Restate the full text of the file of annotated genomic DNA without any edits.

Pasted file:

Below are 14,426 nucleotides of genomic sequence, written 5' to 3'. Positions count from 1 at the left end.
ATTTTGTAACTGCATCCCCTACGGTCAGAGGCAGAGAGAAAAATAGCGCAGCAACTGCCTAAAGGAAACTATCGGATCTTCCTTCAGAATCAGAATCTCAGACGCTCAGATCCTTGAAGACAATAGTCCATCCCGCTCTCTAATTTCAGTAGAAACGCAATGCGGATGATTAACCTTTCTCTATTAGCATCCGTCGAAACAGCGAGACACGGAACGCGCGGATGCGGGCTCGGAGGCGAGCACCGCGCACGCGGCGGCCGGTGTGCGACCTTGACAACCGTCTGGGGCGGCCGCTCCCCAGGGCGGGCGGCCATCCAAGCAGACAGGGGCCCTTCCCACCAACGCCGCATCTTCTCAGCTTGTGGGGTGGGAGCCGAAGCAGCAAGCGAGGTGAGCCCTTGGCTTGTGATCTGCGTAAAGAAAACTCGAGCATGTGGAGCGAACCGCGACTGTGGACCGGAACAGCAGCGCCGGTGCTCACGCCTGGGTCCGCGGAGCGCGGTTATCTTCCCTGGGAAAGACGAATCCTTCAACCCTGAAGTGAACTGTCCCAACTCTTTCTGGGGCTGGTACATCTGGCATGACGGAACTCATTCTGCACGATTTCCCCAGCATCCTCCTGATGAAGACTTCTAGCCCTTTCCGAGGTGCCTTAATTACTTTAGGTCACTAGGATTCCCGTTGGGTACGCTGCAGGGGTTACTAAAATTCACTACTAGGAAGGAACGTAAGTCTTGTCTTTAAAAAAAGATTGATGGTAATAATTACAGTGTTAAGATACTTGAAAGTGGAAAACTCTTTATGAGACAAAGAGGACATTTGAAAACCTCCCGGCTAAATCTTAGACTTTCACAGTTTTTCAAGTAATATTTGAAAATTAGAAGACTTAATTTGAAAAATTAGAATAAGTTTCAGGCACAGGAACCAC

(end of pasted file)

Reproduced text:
Below are 14,426 nucleotides of genomic sequence, written 5' to 3'. Positions count from 1 at the left end.
ATTTTGTAACTGCATCCCCTACGGTCAGAGGCAGAGAGAAAAATAGCGCAGCAACTGCCTAAAGGAAACTATCGGATCTTCCTTCAGAATCAGAATCTCAGACGCTCAGATCCTTGAAGACAATAGTCCATCCCGCTCTCTAATTTCAGTAGAAACGCAATGCGGATGATTAACCTTTCTCTATTAGCATCCGTCGAAACAGCGAGACACGGAACGCGCGGATGCGGGCTCGGAGGCGAGCACCGCGCACGCGGCGGCCGGTGTGCGACCTTGACAACCGTCTGGGGCGGCCGCTCCCCAGGGCGGGCGGCCATCCAAGCAGACAGGGGCCCTTCCCACCAACGCCGCATCTTCTCAGCTTGTGGGGTGGGAGCCGAAGCAGCAAGCGAGGTGAGCCCTTGGCTTGTGATCTGCGTAAAGAAAACTCGAGCATGTGGAGCGAACCGCGACTGTGGACCGGAACAGCAGCGCCGGTGCTCACGCCTGGGTCCGCGGAGCGCGGTTATCTTCCCTGGGAAAGACGAATCCTTCAACCCTGAAGTGAACTGTCCCAACTCTTTCTGGGGCTGGTACATCTGGCATGACGGAACTCATTCTGCACGATTTCCCCAGCATCCTCCTGATGAAGACTTCTAGCCCTTTCCGAGGTGCCTTAATTACTTTAGGTCACTAGGATTCCCGTTGGGTACGCTGCAGGGGTTACTAAAATTCACTACTAGGAAGGAACGTAAGTCTTGTCTTTAAAAAAAGATTGATGGTAATAATTACAGTGTTAAGATACTTGAAAGTGGAAAACTCTTTATGAGACAAAGAGGACATTTGAAAACCTCCCGGCTAAATCTTAGACTTTCACAGTTTTTCAAGTAATATTTGAAAATTAGAAGACTTAATTTGAAAAATTAGAATAAGTTTCAGGCACAGGAACCAC